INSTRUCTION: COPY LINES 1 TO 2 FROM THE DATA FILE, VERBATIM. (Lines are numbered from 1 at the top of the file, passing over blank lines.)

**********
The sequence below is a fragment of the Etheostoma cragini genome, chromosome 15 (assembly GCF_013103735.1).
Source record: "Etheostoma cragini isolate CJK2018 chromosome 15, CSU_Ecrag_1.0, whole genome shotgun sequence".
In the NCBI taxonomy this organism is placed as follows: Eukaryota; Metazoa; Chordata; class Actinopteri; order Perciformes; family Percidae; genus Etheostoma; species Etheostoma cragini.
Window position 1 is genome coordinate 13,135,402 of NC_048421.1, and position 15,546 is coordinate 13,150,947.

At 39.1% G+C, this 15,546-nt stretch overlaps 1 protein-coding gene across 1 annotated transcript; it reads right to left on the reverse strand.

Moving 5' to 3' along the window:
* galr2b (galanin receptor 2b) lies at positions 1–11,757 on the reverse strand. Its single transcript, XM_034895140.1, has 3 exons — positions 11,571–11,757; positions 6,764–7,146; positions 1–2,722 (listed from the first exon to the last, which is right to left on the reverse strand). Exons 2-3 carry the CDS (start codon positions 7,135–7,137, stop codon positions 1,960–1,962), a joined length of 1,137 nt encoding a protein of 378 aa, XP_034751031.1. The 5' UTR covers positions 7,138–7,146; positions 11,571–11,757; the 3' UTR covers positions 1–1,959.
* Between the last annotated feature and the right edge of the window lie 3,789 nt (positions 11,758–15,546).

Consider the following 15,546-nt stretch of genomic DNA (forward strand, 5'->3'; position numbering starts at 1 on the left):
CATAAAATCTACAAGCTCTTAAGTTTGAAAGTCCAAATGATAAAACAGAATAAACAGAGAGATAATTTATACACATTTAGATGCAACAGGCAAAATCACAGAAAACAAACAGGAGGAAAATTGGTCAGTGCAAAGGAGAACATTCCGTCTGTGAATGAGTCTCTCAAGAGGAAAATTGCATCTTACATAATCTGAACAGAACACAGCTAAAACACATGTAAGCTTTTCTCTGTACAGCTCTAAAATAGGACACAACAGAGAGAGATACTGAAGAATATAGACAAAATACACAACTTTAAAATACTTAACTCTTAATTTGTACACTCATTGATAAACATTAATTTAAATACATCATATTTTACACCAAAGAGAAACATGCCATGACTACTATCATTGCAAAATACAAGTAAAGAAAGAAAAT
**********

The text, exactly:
The sequence below is a fragment of the Etheostoma cragini genome, chromosome 15 (assembly GCF_013103735.1).
Source record: "Etheostoma cragini isolate CJK2018 chromosome 15, CSU_Ecrag_1.0, whole genome shotgun sequence".